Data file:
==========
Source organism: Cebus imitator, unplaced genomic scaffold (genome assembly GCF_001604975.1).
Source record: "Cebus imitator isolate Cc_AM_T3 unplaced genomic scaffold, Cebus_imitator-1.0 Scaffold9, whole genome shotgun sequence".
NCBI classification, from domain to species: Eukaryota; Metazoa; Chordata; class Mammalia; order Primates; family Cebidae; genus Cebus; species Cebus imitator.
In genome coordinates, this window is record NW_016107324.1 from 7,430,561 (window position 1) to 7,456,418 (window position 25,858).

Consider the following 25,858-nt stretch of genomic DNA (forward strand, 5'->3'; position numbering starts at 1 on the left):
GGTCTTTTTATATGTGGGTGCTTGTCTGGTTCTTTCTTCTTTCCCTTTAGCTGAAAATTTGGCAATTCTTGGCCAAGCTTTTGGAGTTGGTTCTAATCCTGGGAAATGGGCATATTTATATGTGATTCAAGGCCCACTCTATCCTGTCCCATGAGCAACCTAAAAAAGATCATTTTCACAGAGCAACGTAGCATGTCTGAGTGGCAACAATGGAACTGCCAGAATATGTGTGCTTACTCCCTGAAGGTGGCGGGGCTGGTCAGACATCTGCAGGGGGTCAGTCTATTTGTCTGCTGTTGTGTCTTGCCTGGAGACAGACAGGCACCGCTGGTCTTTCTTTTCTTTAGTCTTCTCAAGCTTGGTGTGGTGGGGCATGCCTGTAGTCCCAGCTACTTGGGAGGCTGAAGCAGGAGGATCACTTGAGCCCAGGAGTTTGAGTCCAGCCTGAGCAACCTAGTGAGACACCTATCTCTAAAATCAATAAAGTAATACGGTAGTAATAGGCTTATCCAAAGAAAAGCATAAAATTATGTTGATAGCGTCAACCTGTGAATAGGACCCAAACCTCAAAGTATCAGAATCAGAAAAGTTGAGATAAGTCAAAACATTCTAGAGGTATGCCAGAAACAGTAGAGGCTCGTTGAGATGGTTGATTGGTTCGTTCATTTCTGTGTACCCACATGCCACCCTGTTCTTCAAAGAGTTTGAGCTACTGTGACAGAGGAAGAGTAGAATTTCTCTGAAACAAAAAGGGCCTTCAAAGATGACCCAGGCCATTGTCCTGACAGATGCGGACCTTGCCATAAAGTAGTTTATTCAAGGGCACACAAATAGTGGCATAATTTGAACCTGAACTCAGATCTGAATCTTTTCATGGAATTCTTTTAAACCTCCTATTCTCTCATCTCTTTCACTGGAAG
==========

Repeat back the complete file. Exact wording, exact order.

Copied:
Source organism: Cebus imitator, unplaced genomic scaffold (genome assembly GCF_001604975.1).
Source record: "Cebus imitator isolate Cc_AM_T3 unplaced genomic scaffold, Cebus_imitator-1.0 Scaffold9, whole genome shotgun sequence".
NCBI classification, from domain to species: Eukaryota; Metazoa; Chordata; class Mammalia; order Primates; family Cebidae; genus Cebus; species Cebus imitator.
In genome coordinates, this window is record NW_016107324.1 from 7,430,561 (window position 1) to 7,456,418 (window position 25,858).

Consider the following 25,858-nt stretch of genomic DNA (forward strand, 5'->3'; position numbering starts at 1 on the left):
GGTCTTTTTATATGTGGGTGCTTGTCTGGTTCTTTCTTCTTTCCCTTTAGCTGAAAATTTGGCAATTCTTGGCCAAGCTTTTGGAGTTGGTTCTAATCCTGGGAAATGGGCATATTTATATGTGATTCAAGGCCCACTCTATCCTGTCCCATGAGCAACCTAAAAAAGATCATTTTCACAGAGCAACGTAGCATGTCTGAGTGGCAACAATGGAACTGCCAGAATATGTGTGCTTACTCCCTGAAGGTGGCGGGGCTGGTCAGACATCTGCAGGGGGTCAGTCTATTTGTCTGCTGTTGTGTCTTGCCTGGAGACAGACAGGCACCGCTGGTCTTTCTTTTCTTTAGTCTTCTCAAGCTTGGTGTGGTGGGGCATGCCTGTAGTCCCAGCTACTTGGGAGGCTGAAGCAGGAGGATCACTTGAGCCCAGGAGTTTGAGTCCAGCCTGAGCAACCTAGTGAGACACCTATCTCTAAAATCAATAAAGTAATACGGTAGTAATAGGCTTATCCAAAGAAAAGCATAAAATTATGTTGATAGCGTCAACCTGTGAATAGGACCCAAACCTCAAAGTATCAGAATCAGAAAAGTTGAGATAAGTCAAAACATTCTAGAGGTATGCCAGAAACAGTAGAGGCTCGTTGAGATGGTTGATTGGTTCGTTCATTTCTGTGTACCCACATGCCACCCTGTTCTTCAAAGAGTTTGAGCTACTGTGACAGAGGAAGAGTAGAATTTCTCTGAAACAAAAAGGGCCTTCAAAGATGACCCAGGCCATTGTCCTGACAGATGCGGACCTTGCCATAAAGTAGTTTATTCAAGGGCACACAAATAGTGGCATAATTTGAACCTGAACTCAGATCTGAATCTTTTCATGGAATTCTTTTAAACCTCCTATTCTCTCATCTCTTTCACTGGAAG